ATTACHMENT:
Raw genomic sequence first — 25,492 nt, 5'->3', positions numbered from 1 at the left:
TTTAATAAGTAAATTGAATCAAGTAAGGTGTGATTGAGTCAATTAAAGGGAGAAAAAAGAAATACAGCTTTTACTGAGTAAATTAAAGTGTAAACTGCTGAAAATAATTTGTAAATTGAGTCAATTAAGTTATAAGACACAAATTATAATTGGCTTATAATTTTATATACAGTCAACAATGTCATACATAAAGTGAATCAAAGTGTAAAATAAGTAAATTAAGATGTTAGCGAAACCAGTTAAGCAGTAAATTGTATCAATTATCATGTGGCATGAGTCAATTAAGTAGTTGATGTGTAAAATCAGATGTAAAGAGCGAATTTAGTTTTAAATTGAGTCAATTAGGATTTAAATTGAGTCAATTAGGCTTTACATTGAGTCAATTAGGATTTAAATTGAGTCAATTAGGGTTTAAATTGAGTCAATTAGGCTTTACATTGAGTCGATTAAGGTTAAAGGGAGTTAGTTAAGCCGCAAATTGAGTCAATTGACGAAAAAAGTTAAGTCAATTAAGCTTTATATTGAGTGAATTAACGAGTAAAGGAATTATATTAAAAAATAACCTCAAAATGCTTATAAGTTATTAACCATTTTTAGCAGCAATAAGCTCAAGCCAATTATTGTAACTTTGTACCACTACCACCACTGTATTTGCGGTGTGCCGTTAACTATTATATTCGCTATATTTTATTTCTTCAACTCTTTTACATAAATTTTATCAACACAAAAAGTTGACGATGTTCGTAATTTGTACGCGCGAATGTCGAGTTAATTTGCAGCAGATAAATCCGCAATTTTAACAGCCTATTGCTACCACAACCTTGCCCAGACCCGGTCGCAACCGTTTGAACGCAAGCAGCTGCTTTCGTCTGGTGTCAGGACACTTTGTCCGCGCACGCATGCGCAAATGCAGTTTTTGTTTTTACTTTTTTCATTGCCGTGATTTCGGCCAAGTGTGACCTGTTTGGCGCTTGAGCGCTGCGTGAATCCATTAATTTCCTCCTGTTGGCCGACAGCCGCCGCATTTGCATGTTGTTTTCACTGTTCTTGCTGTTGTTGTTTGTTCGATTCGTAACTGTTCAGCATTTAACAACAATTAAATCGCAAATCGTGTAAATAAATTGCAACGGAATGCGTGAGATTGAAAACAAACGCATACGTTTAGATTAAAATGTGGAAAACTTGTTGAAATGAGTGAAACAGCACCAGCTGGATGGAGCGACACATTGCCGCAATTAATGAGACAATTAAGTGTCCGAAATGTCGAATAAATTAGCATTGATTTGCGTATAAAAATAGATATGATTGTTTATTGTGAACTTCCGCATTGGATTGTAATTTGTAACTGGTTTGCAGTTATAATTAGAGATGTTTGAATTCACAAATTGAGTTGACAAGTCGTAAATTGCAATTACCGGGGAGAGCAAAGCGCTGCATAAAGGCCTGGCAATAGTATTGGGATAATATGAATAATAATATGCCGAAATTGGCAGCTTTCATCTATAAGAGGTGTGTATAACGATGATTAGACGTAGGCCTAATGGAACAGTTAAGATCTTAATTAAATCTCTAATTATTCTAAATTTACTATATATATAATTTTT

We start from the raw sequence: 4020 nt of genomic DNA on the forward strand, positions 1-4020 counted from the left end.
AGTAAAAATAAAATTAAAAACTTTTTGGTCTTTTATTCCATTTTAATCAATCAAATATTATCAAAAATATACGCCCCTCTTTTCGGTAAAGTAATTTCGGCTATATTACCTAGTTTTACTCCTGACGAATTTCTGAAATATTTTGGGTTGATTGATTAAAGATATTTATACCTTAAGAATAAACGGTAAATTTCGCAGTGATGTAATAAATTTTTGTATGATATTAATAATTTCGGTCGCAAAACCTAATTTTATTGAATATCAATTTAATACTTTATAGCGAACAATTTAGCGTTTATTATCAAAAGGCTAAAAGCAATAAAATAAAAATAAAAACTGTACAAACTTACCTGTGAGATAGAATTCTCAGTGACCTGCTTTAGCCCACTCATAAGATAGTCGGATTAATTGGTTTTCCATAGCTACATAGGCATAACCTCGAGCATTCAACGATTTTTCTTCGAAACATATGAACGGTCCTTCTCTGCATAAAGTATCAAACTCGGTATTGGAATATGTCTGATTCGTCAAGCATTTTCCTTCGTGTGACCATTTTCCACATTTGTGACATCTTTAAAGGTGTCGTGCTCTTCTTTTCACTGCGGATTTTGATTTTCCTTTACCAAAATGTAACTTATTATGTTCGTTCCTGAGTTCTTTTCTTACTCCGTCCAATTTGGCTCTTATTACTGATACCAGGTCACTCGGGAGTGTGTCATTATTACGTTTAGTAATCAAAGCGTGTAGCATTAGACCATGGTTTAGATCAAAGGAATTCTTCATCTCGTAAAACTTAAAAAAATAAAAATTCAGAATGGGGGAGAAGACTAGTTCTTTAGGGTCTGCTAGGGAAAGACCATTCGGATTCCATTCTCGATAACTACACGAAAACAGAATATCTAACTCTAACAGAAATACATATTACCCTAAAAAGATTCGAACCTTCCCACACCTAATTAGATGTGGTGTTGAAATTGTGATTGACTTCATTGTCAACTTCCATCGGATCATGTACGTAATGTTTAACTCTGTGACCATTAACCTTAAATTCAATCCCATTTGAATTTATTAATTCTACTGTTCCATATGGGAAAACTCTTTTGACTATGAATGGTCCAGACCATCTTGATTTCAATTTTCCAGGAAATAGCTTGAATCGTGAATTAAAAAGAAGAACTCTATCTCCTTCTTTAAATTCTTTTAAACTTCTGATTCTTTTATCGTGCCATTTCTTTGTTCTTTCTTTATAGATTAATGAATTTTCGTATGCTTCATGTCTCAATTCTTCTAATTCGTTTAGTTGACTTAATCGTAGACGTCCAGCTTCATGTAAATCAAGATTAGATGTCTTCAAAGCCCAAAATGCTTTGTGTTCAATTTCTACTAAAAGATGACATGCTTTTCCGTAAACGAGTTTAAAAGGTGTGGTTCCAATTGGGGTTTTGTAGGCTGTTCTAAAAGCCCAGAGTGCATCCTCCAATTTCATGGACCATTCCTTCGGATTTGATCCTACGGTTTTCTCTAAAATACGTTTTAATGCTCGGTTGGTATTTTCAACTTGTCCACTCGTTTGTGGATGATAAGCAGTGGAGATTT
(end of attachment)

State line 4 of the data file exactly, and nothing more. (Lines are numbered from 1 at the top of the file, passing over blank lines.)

AGTAAAAATAAAATTAAAAACTTTTTGGTCTTTTATTCCATTTTAATCAATCAAATATTATCAAAAATATACGCCCCTCTTTTCGGTAAAGTAATTTCGGCTATATTACCTAGTTTTACTCCTGACGAATTTCTGAAATATTTTGGGTTGATTGATTAAAGATATTTATACCTTAAGAATAAACGGTAAATTTCGCAGTGATGTAATAAATTTTTGTATGATATTAATAATTTCGGTCGCAAAACCTAATTTTATTGAATATCAATTTAATACTTTATAGCGAACAATTTAGCGTTTATTATCAAAAGGCTAAAAGCAATAAAATAAAAATAAAAACTGTACAAACTTACCTGTGAGATAGAATTCTCAGTGACCTGCTTTAGCCCACTCATAAGATAGTCGGATTAATTGGTTTTCCATAGCTACATAGGCATAACCTCGAGCATTCAACGATTTTTCTTCGAAACATATGAACGGTCCTTCTCTGCATAAAGTATCAAACTCGGTATTGGAATATGTCTGATTCGTCAAGCATTTTCCTTCGTGTGACCATTTTCCACATTTGTGACATCTTTAAAGGTGTCGTGCTCTTCTTTTCACTGCGGATTTTGATTTTCCTTTACCAAAATGTAACTTATTATGTTCGTTCCTGAGTTCTTTTCTTACTCCGTCCAATTTGGCTCTTATTACTGATACCAGGTCACTCGGGAGTGTGTCATTATTACGTTTAGTAATCAAAGCGTGTAGCATTAGACCATGGTTTAGATCAAAGGAATTCTTCATCTCGTAAAACTTAAAAAAATAAAAATTCAGAATGGGGGAGAAGACTAGTTCTTTAGGGTCTGCTAGGGAAAGACCATTCGGATTCCATTCTCGATAACTACACGAAAACAGAATATCTAACTCTAACAGAAATACATATTACCCTAAAAAGATTCGAACCTTCCCACACCTAATTAGATGTGGTGTTGAAATTGTGATTGACTTCATTGTCAACTTCCATCGGATCATGTACGTAATGTTTAACTCTGTGACCATTAACCTTAAATTCAATCCCATTTGAATTTATTAATTCTACTGTTCCATATGGGAAAACTCTTTTGACTATGAATGGTCCAGACCATCTTGATTTCAATTTTCCAGGAAATAGCTTGAATCGTGAATTAAAAAGAAGAACTCTATCTCCTTCTTTAAATTCTTTTAAACTTCTGATTCTTTTATCGTGCCATTTCTTTGTTCTTTCTTTATAGATTAATGAATTTTCGTATGCTTCATGTCTCAATTCTTCTAATTCGTTTAGTTGACTTAATCGTAGACGTCCAGCTTCATGTAAATCAAGATTAGATGTCTTCAAAGCCCAAAATGCTTTGTGTTCAATTTCTACTAAAAGATGACATGCTTTTCCGTAAACGAGTTTAAAAGGTGTGGTTCCAATTGGGGTTTTGTAGGCTGTTCTAAAAGCCCAGAGTGCATCCTCCAATTTCATGGACCATTCCTTCGGATTTGATCCTACGGTTTTCTCTAAAATACGTTTTAATGCTCGGTTGGTATTTTCAACTTGTCCACTCGTTTGTGGATGATAAGCAGTGGAGATTT